Garlic reduces plasma lipids by inhibiting hepatic cholesterol and triacylglycerol synthesis
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Prompted by the reported hypolipidemic activity of garlic, the present study was undertaken to elucidate the mechanism(s) underlying the cholesterol-lowering effects of garlic. Rat hepatocytes in primary culture were used to determine the short-term effects of garlic preparations on [1-14C]acetate and [2-3H]glycerol incorporation into cholesterol, fatty acids and glycerol lipids. When compared with the control group, cells treated with a high concentration of garlic extracts [i.e., petroleum ether- (PEF), methanol- (MEF) and water-extractable (WEF) fractions from fresh garlic] showed decreased rates of [1-14C]acetate incorporation into cholesterol (by 37–64%) and into fatty acids (by 28–64%). Kyolic containingS-allyl cysteine and organosulfur compounds inhibited cholesterogenesis in a concentration dependent manner with a maximum inhibition of 87% at 0.4 mM. At this concentration, Kyolic decreased [1-14C]acetate incorporation into fatty acids by 67%.S-allyl cysteine at 2.0 and 4.0 mM inhibited cholesterogenesis by 20–25%. PEF, MEF and WEF depressed the rates of [2-3H]glycerol incorporation into triacylglycerol, diacylglycerol and phospholipids in the presence of acetate, but not in the presence of oleate. The results suggest that the hypocholesterolemic effect of garlic stems, in part, from decreased hepatic cholesterogenesis, whereas the triacylglycerol-lowering effect appears to be due to inhibition of fatty acid synthesis. Primary hepatocyte cultures as used in the present study have been proven useful as tools for screening the anticholesterogenic properties of garlic principles.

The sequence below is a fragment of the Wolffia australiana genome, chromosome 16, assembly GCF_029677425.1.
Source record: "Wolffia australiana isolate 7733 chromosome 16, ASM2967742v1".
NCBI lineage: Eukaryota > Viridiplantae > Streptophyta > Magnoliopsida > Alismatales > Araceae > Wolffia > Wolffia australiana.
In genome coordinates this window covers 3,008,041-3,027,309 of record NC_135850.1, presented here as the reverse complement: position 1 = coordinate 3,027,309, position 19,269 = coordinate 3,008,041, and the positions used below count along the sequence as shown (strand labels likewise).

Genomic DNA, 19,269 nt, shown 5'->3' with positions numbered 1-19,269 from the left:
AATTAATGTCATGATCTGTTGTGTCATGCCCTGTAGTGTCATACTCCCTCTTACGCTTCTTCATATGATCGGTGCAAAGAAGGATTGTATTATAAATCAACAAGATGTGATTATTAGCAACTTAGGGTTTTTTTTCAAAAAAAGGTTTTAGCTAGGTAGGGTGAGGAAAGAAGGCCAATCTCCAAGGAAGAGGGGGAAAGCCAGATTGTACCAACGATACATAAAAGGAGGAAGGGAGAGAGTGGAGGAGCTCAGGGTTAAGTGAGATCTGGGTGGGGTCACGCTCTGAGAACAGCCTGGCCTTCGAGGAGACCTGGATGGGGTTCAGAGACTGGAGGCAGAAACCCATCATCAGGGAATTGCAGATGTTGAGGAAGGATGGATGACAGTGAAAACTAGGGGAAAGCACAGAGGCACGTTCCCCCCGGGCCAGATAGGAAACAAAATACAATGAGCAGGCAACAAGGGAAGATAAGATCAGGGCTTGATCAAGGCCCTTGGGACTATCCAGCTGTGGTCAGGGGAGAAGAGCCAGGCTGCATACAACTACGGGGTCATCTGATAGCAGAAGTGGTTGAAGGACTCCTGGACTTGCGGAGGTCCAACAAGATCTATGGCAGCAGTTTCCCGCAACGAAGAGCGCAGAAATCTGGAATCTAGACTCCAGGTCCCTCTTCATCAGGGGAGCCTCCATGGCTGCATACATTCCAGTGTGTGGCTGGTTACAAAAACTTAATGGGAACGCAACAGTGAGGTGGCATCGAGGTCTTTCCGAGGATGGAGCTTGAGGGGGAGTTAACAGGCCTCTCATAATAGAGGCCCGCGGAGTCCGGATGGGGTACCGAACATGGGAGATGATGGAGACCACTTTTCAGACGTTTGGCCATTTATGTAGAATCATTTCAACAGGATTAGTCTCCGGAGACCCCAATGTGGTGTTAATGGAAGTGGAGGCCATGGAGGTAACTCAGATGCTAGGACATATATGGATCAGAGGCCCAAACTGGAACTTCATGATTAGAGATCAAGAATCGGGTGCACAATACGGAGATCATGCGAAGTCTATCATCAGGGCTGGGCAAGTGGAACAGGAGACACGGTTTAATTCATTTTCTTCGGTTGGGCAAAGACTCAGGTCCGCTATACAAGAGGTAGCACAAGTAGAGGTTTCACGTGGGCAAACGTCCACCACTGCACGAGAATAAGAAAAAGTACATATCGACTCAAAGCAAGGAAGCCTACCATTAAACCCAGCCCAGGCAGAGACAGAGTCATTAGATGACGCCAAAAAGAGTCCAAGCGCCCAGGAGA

KeywordsFatty Acid Synthesis Allicin Garlic Extract Acetate Incorporation Primary Hepatocyte Culture
Dulbecco's modified Eagle medium
fetal bovine serum
methanol-extractable fraction of garlic
petroleum ether-extractable fraction of garlic
water-extractable fraction of garlic
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